Twitter’s Employees Just Don’t Understand

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The discussion under this tweet, in which a Twitter developer — Andy Piper — chimes in, is completely bizarre. I don’t know Andy, so I have no clue if he’s trolling or being extremely sarcastic — it sure seems that way — but I’ll give him the benefit of the doubt. Tim Hetzel answered one of his questions with the following

What makes Twitter work?

A real-time reverse chronological stream of short text messages, with images, videos and links, served through an API open to any client. That’s it. It’s a utility like email.

Andy’s answer is baffling.

One of his follow-up questions asks about “what is happening in the moment”, which I assume means the search tab in the Twitter app, which surfaces local or worldwide content. The problem with this is that I have to manually check that tab to find things which could potentially interest me. Twitter profiles every user — they know exactly what I write about, what I link to, what I read, who my followers are, and who I follow. They should be able to automatically suggest trends and topics as they happen and evolve by now. Instead, when I was catching up on the latest news from the Genoa bridge tragedy, Twitter was able to suggest I follow some sort of local Italian football club, a former athlete (I assume), and a neuroscientist. Why a neuroscientist? Probably because her surname is “Genova”:

I wrote an open letter to Twitter in 2013, in which I mentioned what I would like to see in the future. It’s 2018 and we still have no timeline sync, the native apps often reset my current reading position, and threads reappear at the top of a timeline, whenever someone replies to one:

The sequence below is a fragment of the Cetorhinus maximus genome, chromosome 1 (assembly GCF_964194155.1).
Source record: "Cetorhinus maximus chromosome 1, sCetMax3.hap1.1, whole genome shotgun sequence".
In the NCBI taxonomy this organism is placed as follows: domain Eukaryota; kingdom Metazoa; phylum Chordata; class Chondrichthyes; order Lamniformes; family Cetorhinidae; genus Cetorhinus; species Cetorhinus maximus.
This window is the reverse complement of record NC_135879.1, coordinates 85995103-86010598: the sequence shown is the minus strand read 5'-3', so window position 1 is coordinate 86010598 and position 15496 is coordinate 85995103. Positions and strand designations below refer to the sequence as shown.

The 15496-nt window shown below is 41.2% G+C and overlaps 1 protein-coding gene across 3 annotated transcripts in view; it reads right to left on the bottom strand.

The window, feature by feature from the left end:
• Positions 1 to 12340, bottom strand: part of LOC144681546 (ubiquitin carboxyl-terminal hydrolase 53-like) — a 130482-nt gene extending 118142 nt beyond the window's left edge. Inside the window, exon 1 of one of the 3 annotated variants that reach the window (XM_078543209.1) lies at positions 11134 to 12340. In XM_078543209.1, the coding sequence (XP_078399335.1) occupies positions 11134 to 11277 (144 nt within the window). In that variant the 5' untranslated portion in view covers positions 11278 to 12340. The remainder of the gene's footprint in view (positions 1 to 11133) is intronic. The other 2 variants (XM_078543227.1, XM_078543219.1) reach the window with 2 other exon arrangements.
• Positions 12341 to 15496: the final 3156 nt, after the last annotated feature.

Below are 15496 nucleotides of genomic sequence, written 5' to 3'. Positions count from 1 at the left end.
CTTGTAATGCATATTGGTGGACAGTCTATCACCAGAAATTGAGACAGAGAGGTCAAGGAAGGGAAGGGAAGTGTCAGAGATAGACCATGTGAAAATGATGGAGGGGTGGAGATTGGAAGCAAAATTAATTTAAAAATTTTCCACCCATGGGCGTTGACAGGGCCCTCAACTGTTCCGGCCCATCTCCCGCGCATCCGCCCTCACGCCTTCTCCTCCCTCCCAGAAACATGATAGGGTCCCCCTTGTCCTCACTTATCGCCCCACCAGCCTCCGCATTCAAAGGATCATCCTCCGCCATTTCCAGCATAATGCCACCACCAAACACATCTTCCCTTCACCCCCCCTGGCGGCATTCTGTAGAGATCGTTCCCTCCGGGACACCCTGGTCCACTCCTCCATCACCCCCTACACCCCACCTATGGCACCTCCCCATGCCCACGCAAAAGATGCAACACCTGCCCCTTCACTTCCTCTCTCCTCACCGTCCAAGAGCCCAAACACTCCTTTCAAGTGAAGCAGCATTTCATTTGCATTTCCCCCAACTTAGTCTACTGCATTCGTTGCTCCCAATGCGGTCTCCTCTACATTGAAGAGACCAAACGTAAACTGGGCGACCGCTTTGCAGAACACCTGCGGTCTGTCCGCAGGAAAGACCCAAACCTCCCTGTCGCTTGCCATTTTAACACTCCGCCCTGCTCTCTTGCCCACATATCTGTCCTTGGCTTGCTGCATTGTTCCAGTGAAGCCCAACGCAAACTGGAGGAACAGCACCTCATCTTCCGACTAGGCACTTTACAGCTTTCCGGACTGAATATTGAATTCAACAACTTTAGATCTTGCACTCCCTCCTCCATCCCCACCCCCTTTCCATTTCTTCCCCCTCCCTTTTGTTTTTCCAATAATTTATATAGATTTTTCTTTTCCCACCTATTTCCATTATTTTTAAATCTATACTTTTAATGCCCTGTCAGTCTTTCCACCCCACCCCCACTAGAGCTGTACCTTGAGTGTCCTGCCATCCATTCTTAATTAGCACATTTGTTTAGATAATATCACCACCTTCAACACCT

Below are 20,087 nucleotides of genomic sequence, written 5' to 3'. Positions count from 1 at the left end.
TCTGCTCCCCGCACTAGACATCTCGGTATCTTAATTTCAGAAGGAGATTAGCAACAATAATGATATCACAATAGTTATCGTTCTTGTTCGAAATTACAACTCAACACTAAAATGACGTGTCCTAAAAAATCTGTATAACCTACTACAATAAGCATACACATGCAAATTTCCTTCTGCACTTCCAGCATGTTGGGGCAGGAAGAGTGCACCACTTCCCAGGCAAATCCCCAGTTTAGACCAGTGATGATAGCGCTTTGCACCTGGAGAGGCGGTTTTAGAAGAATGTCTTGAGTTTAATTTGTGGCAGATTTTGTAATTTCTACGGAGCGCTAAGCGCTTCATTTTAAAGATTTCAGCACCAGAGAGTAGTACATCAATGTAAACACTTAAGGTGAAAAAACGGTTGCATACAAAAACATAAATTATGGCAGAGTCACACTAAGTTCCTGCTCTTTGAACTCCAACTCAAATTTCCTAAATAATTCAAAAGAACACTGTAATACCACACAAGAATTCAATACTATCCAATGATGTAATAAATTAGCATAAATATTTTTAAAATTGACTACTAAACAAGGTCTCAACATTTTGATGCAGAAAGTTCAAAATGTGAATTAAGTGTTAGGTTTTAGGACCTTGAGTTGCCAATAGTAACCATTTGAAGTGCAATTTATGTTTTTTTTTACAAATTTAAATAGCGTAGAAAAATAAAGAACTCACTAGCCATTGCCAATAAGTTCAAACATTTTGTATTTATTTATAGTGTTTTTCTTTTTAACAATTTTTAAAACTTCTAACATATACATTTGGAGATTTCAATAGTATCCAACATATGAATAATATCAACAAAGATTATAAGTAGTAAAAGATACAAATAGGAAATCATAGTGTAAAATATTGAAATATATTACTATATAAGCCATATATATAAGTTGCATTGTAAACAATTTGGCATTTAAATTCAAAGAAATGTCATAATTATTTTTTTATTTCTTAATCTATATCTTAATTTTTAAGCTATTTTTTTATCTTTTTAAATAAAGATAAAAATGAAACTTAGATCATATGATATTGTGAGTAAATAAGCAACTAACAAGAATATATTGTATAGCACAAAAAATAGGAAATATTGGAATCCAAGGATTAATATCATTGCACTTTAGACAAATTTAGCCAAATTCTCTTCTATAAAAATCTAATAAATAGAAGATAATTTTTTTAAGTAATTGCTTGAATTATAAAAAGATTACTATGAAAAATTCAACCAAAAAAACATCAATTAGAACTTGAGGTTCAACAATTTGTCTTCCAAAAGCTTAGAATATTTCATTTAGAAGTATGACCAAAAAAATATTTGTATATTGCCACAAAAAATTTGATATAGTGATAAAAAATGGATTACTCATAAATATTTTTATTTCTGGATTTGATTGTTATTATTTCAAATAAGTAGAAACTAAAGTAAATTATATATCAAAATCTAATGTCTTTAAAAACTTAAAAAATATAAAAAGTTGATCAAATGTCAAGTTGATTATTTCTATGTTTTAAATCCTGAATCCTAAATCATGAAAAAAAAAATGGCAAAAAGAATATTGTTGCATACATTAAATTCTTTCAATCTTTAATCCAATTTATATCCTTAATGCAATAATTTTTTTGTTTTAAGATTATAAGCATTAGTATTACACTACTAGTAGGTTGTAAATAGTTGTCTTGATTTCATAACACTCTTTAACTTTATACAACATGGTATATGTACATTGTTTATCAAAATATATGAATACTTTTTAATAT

Twitter has (near enough) all of the resources that it needs to do whatever they want with their product. It’s been seven years or so since they launched and they are still missing fundamental features. A sensible search engine is one of them. Sync is another. In car terms, Twitter is currently a luxury vehicle without climate control, electrically operated windows and an annoying squeak coming from the dashboard. Sure, it gets people from A to B, but it does so with us cussing all the way. It’s simply not a great experience if you try to use their native clients and web interface.

In fact, its even worse now. Twitter only has native apps for iOS and Android, their design is utterly terrible, and the web interface is substandard. Tomorrow, push notifications and other features are going away for third-party clients. This is one of the reasons I have implemented my own microblog here on Infinite Diaries, where I control my content. It’s not as easy to post, but it’s already possible using Micro.blog and the apps that support it. I still need some more specific features for it to work exactly as I intend it to, but that would mean talking to either one of the developers or making my own app.

In the meantime, you can follow me via RSS/JSON in English, RSS/JSON in Polish, or find me on Mastodon @moridin@octodon.social. I’m still on Twitter @morid1n, but this might change in the near future.

Chcesz zwrócić mi na coś uwagę lub skomentować? Zapraszam na @morid1n.

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